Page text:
Cyber attacks are going to happen, say experts, so companies should be more concerned with preparation than prevention.
by Carolyn Heinze, courtesy of TedMagazine
Last fall, the multinational cybersecurity firm Kapersky Lab surveyed 5,500 organizations in 26 countries on the costs associated with security breaches. According to the study, 90% of businesses surveyed reported that they had experienced a security “incident.” On average, large enterprises spent $551,000 recovering from an attack, with small to mid-sized businesses spending $38,000. And, according to Kapersky Lab, these are just the direct costs related to a breach, which generally include not only the hiring of outside IT expertise, lawyers, risk management consultants, and PR services, but also the expense of downtime and compromised brand reputation. The indirect cost of security breaches––dedicating funds to making sure the company isn’t attacked again––cost large organizations an average of $69,000 and small to mid-sized businesses $8,000.
Granted, these statistics should be taken with a grain of salt. Kapersky Lab offers security-related products and services, and therefore stands to benefit from generating concern among business leaders who are, for all intents and purposes, potential clients. But numbers aside, Kapersky has an extremely valid point: When it comes to security breaches, no one is safe. Remember Target, Sony…the U.S. government? And while it’s the big firms that make headline news, small to mid-sized businesses are just as vulnerable.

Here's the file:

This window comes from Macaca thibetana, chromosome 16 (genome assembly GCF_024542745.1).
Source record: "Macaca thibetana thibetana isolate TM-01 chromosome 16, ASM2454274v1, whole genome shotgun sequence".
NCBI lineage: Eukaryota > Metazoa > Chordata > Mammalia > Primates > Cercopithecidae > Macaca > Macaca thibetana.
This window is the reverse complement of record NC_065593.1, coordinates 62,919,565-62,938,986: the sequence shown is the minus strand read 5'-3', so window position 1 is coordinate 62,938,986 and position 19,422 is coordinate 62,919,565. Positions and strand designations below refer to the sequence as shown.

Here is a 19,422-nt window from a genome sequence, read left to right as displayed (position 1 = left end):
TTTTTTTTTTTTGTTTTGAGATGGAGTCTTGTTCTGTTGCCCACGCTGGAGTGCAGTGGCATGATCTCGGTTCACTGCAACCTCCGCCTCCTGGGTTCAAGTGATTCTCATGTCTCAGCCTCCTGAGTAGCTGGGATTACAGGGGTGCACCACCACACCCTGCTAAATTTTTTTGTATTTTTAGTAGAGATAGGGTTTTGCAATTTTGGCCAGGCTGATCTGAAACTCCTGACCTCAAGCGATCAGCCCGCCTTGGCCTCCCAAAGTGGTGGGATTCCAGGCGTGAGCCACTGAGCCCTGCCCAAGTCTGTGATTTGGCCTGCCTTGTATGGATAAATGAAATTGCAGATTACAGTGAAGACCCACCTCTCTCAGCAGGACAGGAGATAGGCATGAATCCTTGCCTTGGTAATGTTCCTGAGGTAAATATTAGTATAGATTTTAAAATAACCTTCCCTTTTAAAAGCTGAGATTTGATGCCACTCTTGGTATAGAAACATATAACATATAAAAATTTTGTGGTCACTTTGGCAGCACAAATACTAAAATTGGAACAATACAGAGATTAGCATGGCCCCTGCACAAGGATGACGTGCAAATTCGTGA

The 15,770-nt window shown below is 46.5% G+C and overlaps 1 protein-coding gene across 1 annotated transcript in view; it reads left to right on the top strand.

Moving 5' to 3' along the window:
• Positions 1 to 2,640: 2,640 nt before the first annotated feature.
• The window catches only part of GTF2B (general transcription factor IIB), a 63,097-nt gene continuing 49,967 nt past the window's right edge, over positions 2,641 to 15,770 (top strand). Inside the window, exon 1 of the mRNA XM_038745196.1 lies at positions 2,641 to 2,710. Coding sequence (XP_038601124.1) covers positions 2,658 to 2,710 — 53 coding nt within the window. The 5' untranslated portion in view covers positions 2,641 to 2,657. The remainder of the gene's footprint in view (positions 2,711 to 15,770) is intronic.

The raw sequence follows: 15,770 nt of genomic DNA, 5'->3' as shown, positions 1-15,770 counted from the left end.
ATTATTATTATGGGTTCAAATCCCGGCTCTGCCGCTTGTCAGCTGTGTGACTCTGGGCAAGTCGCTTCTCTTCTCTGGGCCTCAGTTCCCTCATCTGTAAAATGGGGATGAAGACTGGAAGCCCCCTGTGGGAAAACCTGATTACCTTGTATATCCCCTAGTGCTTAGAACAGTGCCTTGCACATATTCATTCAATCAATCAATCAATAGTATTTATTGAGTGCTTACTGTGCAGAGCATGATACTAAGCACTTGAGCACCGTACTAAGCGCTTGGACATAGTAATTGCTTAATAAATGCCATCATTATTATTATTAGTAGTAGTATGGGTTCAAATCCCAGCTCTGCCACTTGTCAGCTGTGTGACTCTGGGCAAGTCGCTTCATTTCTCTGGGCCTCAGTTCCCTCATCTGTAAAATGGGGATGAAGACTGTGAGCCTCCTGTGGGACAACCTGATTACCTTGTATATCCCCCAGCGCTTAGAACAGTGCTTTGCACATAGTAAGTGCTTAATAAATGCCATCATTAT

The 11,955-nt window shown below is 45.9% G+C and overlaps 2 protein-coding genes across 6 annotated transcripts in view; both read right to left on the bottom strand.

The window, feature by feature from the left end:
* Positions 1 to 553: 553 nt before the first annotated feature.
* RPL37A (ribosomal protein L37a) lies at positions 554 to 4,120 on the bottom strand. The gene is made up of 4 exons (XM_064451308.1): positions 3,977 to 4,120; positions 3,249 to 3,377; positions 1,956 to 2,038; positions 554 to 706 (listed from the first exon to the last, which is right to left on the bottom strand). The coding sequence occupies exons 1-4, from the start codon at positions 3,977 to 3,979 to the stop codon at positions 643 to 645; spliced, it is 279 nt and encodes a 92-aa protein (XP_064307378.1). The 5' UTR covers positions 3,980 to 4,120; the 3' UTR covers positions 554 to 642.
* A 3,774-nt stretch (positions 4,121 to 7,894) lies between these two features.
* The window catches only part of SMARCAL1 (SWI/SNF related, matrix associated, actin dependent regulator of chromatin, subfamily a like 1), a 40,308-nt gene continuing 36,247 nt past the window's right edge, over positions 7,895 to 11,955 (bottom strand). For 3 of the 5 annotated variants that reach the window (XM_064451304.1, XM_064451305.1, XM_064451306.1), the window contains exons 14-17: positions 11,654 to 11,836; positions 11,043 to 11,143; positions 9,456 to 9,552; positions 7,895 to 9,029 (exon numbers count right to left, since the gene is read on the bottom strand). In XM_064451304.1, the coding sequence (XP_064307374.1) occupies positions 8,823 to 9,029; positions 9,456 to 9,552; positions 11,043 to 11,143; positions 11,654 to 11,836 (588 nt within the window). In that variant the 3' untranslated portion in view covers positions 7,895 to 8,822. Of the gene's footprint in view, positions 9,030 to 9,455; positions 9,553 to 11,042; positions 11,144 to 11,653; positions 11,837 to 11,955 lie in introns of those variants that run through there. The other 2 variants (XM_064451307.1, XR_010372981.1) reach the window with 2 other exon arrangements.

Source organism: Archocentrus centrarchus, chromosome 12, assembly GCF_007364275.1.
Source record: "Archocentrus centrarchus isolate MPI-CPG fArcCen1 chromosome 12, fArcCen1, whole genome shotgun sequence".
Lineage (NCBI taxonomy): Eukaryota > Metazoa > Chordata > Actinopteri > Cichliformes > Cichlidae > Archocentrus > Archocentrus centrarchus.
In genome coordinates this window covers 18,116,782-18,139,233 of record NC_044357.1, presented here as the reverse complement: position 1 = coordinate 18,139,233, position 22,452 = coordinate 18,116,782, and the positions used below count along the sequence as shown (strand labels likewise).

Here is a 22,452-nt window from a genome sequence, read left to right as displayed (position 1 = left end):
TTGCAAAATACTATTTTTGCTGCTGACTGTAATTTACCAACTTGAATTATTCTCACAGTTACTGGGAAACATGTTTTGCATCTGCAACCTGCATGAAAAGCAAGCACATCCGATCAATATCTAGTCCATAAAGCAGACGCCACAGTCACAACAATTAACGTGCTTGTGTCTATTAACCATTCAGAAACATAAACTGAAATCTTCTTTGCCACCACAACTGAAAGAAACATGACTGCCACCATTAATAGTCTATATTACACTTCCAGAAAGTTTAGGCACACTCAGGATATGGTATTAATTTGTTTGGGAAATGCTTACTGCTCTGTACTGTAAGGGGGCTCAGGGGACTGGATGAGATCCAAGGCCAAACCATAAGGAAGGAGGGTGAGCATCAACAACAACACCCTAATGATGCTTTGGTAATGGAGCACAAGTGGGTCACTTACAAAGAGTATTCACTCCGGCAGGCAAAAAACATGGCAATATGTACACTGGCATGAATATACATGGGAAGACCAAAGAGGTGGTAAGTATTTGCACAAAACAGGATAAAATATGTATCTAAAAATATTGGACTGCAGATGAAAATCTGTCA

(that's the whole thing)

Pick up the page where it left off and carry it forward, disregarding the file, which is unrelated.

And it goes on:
“Anyone with money in a bank account, any sort of personal identity information—including [that of] employees—or intellectual property is a target,” said Bob Weiss, CEO and chief technician at IT services firm WyzGuys. Sometimes hackers will attack a smaller organization in the interest of accessing a larger one that does business with it. “A small vendor with network access to a large customer company may be targeted as an entry point to the customer company,” he explained. Case in point: Target was hacked through an HVAC vendor.